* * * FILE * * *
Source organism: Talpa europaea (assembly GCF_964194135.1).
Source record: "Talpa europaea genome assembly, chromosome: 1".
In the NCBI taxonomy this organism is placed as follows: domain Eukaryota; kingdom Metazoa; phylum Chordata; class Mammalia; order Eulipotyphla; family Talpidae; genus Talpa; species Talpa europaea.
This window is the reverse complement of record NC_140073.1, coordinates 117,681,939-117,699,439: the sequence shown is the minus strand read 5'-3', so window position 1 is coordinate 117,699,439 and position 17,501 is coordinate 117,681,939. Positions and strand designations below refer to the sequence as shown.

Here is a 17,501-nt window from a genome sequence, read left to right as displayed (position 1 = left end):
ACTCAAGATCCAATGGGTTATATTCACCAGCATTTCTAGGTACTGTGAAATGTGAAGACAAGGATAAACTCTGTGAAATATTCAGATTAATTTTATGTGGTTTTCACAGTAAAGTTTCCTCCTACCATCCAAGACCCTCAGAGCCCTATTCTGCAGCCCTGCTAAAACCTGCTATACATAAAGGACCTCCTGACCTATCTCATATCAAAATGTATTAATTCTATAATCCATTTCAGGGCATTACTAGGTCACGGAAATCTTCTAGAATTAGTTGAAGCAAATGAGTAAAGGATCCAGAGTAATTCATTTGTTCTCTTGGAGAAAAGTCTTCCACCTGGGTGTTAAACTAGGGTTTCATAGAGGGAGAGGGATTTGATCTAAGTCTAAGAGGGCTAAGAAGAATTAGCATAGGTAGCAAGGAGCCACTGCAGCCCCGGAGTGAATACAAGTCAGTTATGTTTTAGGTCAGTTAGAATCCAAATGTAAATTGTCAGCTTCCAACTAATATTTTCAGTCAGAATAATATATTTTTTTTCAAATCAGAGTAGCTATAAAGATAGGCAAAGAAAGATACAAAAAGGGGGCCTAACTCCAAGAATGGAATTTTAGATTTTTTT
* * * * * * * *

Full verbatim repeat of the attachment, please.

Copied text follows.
Source organism: Talpa europaea (assembly GCF_964194135.1).
Source record: "Talpa europaea genome assembly, chromosome: 1".
In the NCBI taxonomy this organism is placed as follows: domain Eukaryota; kingdom Metazoa; phylum Chordata; class Mammalia; order Eulipotyphla; family Talpidae; genus Talpa; species Talpa europaea.
This window is the reverse complement of record NC_140073.1, coordinates 117,681,939-117,699,439: the sequence shown is the minus strand read 5'-3', so window position 1 is coordinate 117,699,439 and position 17,501 is coordinate 117,681,939. Positions and strand designations below refer to the sequence as shown.

Here is a 17,501-nt window from a genome sequence, read left to right as displayed (position 1 = left end):
ACTCAAGATCCAATGGGTTATATTCACCAGCATTTCTAGGTACTGTGAAATGTGAAGACAAGGATAAACTCTGTGAAATATTCAGATTAATTTTATGTGGTTTTCACAGTAAAGTTTCCTCCTACCATCCAAGACCCTCAGAGCCCTATTCTGCAGCCCTGCTAAAACCTGCTATACATAAAGGACCTCCTGACCTATCTCATATCAAAATGTATTAATTCTATAATCCATTTCAGGGCATTACTAGGTCACGGAAATCTTCTAGAATTAGTTGAAGCAAATGAGTAAAGGATCCAGAGTAATTCATTTGTTCTCTTGGAGAAAAGTCTTCCACCTGGGTGTTAAACTAGGGTTTCATAGAGGGAGAGGGATTTGATCTAAGTCTAAGAGGGCTAAGAAGAATTAGCATAGGTAGCAAGGAGCCACTGCAGCCCCGGAGTGAATACAAGTCAGTTATGTTTTAGGTCAGTTAGAATCCAAATGTAAATTGTCAGCTTCCAACTAATATTTTCAGTCAGAATAATATATTTTTTTTCAAATCAGAGTAGCTATAAAGATAGGCAAAGAAAGATACAAAAAGGGGGCCTAACTCCAAGAATGGAATTTTAGATTTTTTT